Home Health & Wellness New Study Reveals the Impact of Physical and Psychosocial Factors on Endometriosis Health Outcomes

New Study Reveals the Impact of Physical and Psychosocial Factors on Endometriosis Health Outcomes

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Researchers have revealed significant insights into how physical and psychosocial factors influence the health of individuals living with endometriosis, a chronic inflammatory gynaecological disease. The study, published in the journal Psychology & Health, emphasises the crucial role these factors play in managing both physical and mental health aspects of the disease.

Endometriosis affects approximately 10% of individuals born with female reproductive organs. Characterised by tissue similar to the uterine lining growing outside the uterus, it often leads to chronic pelvic pain and infertility. The journey to a correct diagnosis is frequently prolonged, leading to heightened pain and psychological distress.

The research, conducted between February and August 2021, utilised an online survey to collect data at two intervals. The study’s sample comprised cisgender women diagnosed with endometriosis, allowing for a focused examination of the disease’s impact. The results highlighted that individuals with endometriosis tend to have below-average mental health compared to the general population. Surprisingly, their physical health was within average ranges, despite the high level of pain symptoms reported.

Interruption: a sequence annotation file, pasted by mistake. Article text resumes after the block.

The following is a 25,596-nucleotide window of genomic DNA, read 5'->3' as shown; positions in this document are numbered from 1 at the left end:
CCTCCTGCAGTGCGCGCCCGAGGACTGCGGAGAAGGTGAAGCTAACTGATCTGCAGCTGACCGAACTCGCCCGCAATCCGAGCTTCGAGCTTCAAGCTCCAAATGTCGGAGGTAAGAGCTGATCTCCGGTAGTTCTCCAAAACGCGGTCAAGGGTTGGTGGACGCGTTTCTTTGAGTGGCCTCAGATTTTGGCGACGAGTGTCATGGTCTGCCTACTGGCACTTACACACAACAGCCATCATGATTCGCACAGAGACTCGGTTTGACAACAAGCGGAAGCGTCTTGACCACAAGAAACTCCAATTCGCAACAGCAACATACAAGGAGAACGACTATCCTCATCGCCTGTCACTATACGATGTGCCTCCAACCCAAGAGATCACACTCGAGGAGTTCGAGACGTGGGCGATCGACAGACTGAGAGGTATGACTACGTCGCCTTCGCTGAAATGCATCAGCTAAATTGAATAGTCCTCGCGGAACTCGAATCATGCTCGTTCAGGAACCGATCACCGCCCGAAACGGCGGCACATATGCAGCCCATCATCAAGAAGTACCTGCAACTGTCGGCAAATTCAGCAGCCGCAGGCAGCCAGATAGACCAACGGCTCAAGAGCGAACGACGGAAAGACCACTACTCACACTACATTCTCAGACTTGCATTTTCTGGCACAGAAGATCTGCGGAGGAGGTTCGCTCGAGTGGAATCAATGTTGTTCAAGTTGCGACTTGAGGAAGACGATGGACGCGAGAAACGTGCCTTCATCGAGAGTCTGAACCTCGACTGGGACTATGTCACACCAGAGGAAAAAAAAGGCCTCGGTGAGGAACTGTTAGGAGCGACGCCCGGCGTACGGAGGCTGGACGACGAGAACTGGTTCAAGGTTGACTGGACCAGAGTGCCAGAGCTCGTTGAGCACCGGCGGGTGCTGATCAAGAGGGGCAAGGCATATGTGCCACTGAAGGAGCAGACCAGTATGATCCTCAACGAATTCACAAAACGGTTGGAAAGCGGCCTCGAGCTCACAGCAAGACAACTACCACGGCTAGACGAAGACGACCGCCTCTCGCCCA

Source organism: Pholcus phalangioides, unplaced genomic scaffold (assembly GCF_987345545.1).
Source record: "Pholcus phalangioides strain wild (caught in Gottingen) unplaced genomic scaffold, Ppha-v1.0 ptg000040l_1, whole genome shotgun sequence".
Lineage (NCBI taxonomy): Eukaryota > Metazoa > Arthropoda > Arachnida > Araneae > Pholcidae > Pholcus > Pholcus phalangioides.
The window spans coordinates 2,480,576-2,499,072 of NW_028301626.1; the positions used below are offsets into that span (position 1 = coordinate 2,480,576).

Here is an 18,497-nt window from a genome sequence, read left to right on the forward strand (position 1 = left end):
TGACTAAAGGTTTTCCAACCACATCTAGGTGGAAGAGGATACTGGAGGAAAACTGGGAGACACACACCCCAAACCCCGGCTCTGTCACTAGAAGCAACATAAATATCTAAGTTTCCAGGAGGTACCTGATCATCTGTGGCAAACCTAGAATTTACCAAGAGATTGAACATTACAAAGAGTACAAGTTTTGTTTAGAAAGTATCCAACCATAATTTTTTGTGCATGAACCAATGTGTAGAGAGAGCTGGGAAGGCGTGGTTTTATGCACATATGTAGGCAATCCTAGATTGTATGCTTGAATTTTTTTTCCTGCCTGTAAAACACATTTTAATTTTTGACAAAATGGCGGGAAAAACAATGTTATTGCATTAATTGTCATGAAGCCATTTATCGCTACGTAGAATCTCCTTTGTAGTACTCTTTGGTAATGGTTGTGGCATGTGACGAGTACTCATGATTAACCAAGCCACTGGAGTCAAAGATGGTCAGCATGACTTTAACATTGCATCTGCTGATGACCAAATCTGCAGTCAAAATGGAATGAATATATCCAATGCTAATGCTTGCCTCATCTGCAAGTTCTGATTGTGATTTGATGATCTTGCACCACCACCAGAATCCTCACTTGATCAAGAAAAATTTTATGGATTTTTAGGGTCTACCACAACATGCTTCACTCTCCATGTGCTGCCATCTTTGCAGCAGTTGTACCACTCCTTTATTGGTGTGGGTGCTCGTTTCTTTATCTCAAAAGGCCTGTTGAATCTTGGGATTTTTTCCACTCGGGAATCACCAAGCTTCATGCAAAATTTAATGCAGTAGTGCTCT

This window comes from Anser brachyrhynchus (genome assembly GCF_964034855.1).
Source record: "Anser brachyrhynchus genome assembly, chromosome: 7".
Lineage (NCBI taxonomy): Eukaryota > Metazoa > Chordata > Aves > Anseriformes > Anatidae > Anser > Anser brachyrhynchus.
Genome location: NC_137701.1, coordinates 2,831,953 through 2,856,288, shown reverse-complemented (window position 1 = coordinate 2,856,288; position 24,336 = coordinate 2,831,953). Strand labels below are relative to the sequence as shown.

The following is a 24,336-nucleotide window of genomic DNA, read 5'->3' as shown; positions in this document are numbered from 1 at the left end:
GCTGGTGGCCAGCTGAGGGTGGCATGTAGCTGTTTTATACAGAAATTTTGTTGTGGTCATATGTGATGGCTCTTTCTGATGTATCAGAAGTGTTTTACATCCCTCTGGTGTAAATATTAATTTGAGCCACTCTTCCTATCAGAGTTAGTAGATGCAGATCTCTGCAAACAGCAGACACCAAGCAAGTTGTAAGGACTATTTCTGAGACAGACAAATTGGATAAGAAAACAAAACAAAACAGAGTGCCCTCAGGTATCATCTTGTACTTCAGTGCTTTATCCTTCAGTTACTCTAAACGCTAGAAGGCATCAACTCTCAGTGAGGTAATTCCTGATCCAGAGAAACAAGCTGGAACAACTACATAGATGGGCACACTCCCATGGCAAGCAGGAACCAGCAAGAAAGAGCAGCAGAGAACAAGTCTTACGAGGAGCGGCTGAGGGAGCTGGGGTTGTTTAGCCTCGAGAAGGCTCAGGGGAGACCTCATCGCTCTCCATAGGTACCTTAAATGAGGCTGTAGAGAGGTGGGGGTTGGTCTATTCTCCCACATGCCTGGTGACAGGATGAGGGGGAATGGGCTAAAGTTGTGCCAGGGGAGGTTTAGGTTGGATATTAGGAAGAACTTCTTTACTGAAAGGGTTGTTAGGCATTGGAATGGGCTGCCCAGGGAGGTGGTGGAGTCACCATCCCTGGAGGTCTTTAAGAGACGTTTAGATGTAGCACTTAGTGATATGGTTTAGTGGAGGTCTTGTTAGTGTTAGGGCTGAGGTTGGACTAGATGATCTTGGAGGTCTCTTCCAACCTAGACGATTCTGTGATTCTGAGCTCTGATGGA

Key findings of the study include:

  • Pelvic pain. Severe and prolonged pelvic pain was closely linked to poorer health outcomes.
  • Diagnostic delay. A longer period before receiving an accurate diagnosis of endometriosis was significantly associated with poorer physical health.
  • Surgery frequency. The study suggests minimising the number of surgeries to preserve health.
  • Income level. Higher household income was positively associated with better health outcomes, reflecting broader socioeconomic impacts.
  • Psychosocial aspects. A higher sense of coherence, self-efficacy, sexual satisfaction, and satisfaction with gynaecological treatment were linked to better physical and mental health.

The study underscores the necessity of a comprehensive, biopsychosocial approach to treating endometriosis. It suggests that addressing both the physical symptoms and the psychosocial aspects of the disease is vital for improving the overall health of those affected. The research also highlights the importance of patient-doctor relationships and the need for tailored treatment strategies.

While the study offers valuable insights, it also acknowledges certain limitations, including a high dropout rate between survey points and the exclusion of non-cisgender participants. The study was conducted during the Covid pandemic, which might have influenced the health outcomes.

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